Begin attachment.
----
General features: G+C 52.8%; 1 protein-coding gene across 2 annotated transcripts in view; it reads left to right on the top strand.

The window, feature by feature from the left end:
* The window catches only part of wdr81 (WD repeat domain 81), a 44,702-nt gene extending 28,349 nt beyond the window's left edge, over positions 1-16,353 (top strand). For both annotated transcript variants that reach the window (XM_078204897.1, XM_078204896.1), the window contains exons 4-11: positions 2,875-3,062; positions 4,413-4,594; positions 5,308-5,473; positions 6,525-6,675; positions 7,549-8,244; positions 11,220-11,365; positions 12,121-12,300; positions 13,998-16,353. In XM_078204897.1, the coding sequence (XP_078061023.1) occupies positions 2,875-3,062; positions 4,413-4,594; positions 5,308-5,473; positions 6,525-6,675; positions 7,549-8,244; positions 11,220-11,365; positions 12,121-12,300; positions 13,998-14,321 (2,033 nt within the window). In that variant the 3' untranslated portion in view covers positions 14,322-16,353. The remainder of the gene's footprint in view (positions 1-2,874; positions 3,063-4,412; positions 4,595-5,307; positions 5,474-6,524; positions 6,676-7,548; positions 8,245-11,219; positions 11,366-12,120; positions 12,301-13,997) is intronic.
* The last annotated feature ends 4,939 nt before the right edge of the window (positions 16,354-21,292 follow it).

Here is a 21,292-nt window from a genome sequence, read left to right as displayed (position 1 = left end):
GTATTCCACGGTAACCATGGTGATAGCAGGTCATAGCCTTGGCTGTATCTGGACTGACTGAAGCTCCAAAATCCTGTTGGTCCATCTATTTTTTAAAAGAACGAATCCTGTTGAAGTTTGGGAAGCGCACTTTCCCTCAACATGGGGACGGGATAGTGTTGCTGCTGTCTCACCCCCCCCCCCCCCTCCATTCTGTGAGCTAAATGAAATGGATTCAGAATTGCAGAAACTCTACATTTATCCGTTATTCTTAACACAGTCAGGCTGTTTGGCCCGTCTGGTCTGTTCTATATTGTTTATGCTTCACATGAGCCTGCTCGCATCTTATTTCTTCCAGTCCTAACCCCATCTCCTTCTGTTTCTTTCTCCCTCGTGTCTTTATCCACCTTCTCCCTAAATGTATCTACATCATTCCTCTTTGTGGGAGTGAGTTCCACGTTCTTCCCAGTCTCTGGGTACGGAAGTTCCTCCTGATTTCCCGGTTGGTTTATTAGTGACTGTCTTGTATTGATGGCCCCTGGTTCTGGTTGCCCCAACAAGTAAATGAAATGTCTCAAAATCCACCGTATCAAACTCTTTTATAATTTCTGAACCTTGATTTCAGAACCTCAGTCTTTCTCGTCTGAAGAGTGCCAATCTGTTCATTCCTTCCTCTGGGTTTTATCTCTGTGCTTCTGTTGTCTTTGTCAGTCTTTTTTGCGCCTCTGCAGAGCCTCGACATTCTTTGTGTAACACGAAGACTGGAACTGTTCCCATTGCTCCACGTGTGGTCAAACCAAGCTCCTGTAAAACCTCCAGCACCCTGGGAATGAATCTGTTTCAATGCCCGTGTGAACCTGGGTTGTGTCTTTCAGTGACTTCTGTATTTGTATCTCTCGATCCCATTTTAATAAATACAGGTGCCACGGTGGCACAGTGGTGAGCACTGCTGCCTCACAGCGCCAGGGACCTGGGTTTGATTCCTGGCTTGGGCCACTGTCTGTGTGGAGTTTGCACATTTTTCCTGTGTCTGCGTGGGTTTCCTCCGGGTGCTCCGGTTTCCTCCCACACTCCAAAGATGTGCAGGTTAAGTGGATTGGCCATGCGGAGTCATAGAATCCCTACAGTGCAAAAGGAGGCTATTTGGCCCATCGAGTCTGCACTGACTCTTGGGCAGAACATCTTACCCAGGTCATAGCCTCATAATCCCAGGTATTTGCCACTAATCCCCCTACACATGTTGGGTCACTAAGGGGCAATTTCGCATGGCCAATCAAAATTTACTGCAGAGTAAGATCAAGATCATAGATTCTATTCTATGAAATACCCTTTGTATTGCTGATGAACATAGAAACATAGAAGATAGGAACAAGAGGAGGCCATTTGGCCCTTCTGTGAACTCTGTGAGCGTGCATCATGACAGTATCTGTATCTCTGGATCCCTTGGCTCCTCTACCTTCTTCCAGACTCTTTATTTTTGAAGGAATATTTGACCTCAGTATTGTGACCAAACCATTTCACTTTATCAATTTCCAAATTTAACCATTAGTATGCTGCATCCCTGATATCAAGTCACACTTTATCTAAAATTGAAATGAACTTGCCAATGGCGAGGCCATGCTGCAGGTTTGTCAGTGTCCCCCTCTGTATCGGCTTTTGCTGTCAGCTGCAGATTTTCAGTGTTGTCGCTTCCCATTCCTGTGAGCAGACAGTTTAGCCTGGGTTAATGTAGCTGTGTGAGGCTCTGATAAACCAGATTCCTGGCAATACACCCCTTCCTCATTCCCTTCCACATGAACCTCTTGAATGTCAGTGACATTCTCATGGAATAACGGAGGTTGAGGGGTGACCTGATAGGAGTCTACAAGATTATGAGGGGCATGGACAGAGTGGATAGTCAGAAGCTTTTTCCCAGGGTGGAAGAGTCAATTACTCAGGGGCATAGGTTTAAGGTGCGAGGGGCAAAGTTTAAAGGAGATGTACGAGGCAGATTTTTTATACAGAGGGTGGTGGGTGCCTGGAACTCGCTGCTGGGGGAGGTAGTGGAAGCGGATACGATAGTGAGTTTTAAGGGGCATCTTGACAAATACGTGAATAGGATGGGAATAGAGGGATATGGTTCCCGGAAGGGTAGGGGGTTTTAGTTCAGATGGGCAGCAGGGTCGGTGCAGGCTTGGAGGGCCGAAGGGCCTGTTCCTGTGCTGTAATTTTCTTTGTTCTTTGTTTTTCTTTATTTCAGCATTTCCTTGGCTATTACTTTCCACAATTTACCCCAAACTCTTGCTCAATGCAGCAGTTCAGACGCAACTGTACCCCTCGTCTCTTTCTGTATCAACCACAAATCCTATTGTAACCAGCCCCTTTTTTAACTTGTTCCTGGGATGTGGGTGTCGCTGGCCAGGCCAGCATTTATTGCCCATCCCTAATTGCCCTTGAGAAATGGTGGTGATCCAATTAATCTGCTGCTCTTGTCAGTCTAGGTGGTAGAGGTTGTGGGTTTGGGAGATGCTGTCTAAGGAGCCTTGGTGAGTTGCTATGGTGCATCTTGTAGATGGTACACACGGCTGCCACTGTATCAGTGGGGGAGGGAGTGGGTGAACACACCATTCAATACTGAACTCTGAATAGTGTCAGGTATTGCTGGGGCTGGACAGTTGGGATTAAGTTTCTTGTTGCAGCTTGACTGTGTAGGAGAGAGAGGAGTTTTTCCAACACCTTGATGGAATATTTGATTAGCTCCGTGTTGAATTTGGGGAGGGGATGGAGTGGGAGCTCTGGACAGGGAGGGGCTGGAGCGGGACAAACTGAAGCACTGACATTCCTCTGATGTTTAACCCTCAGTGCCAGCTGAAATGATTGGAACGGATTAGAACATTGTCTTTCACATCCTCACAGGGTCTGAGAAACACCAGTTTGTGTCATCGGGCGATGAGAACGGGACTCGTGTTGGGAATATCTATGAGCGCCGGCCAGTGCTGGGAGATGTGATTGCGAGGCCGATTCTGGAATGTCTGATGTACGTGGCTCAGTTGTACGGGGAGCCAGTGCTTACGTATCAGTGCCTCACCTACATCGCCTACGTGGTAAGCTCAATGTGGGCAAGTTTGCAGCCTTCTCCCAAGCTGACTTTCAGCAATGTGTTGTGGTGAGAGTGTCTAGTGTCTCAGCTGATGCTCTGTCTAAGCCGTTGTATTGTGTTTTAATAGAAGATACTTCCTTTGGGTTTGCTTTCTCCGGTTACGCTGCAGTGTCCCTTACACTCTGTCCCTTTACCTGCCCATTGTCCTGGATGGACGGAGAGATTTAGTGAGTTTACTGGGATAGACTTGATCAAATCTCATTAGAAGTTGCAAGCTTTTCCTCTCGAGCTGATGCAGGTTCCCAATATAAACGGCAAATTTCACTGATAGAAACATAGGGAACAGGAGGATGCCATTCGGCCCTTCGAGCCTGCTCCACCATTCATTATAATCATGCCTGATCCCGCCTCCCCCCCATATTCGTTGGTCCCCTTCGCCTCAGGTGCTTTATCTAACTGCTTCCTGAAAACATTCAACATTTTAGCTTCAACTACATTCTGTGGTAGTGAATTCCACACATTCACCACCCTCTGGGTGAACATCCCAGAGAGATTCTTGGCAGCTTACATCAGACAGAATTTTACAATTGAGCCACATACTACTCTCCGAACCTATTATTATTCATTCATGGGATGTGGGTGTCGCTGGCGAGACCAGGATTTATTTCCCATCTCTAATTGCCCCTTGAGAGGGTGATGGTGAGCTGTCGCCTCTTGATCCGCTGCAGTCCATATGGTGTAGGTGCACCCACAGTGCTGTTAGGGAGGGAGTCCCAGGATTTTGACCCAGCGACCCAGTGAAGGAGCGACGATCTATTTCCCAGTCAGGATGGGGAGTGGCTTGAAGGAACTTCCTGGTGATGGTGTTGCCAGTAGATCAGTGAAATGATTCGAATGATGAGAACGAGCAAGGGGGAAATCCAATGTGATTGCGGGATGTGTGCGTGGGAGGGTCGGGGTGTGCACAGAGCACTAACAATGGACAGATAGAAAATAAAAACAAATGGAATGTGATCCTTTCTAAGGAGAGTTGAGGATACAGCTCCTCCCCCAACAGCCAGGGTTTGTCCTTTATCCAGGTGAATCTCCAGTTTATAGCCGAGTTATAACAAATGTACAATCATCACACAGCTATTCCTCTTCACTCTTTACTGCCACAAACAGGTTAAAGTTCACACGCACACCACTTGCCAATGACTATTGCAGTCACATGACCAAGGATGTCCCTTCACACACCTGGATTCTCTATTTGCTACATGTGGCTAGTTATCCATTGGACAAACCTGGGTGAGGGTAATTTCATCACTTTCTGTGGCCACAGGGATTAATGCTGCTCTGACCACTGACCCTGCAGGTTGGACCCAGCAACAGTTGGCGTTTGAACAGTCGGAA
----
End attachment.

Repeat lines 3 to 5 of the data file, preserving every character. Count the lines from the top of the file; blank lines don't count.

* The window catches only part of wdr81 (WD repeat domain 81), a 44,702-nt gene extending 28,349 nt beyond the window's left edge, over positions 1-16,353 (top strand). For both annotated transcript variants that reach the window (XM_078204897.1, XM_078204896.1), the window contains exons 4-11: positions 2,875-3,062; positions 4,413-4,594; positions 5,308-5,473; positions 6,525-6,675; positions 7,549-8,244; positions 11,220-11,365; positions 12,121-12,300; positions 13,998-16,353. In XM_078204897.1, the coding sequence (XP_078061023.1) occupies positions 2,875-3,062; positions 4,413-4,594; positions 5,308-5,473; positions 6,525-6,675; positions 7,549-8,244; positions 11,220-11,365; positions 12,121-12,300; positions 13,998-14,321 (2,033 nt within the window). In that variant the 3' untranslated portion in view covers positions 14,322-16,353. The remainder of the gene's footprint in view (positions 1-2,874; positions 3,063-4,412; positions 4,595-5,307; positions 5,474-6,524; positions 6,676-7,548; positions 8,245-11,219; positions 11,366-12,120; positions 12,301-13,997) is intronic.
* The last annotated feature ends 4,939 nt before the right edge of the window (positions 16,354-21,292 follow it).

Here is a 21,292-nt window from a genome sequence, read left to right as displayed (position 1 = left end):